It's a movement to 'Power Thru Perceptions' as the league calls it. Alternative Baseball is a national league for players with special needs. The non-profit organization wants to pitch a team right here in Corpus Christi.
The Director of the league is using America's past time to provide opportunities to those with challenges similar to his own.
20 years ago, Taylor Duncan was diagnosed with autism. Duncan said he suffered from speech issues, sensory issues and anxiety growing up.
"As I got older, I still faced a lot of preconceived ideas and negative perceptions about what one with autism really can and can't accomplish," Duncan said.
One of those perceptions is that he couldn't play traditional baseball like other kids. But the love for the game didn't stop him from hitting the field; he joined a team in his church community. Duncan said he wanted to do more than just play. He wanted to give opportunities to other people with autism and special needs.
"It helps them develop teamwork skills," Duncan said. "It helps them develop team chemistry. They learn how to communicate with one another, whereas a lot of people on the autism spectrum may struggle with communication."
In 2016, he started the first Alternative Baseball team in a suburb west of Atlanta in Powder Springs, Georgia. Word of the non-profit garnered national attention. Duncan said they're up to almost 50 teams across the United States from Hawaii to New York.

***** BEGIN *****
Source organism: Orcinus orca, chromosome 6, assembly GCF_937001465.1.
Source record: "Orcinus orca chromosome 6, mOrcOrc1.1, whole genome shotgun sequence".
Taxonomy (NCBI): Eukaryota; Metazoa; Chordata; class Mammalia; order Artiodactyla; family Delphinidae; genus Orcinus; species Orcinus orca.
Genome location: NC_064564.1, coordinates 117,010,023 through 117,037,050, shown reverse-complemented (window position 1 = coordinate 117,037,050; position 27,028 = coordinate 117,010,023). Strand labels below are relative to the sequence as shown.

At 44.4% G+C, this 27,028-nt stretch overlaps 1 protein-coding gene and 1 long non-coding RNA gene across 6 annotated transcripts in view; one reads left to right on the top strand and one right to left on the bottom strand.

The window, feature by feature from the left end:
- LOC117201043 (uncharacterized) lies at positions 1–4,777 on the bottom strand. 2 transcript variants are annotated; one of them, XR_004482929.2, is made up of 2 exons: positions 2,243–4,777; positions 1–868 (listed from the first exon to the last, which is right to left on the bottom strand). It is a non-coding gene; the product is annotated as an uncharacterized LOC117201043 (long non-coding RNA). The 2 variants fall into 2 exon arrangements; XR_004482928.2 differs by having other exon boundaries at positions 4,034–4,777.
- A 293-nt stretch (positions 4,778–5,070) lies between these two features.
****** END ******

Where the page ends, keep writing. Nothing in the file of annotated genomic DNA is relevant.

"What was originally a local campaign to raise awareness and into acceptance, turned into a national campaign to promote more inclusive opportunities for those with disabilities especially after they graduate out of high school," Duncan said.
The coronavirus pandemic has put a pause on games for the league, but Duncan is taking the opportunity to add more teams and players to his roster. He's also looking to add a volunteer coach and team manager in Corpus Christi.
"Baseball experience is always nice, but it's the willingness to help others succeed and to help them break their own glass ceilings," Duncan said.
Volunteers have to go through a background check. Anyone 15 years or older can play.
Duncan hopes to have multiple 12 person teams in the area and hopefully play ball by Spring 2021. To volunteer click here.
For the latest updates on coronavirus in the Coastal Bend, click here.
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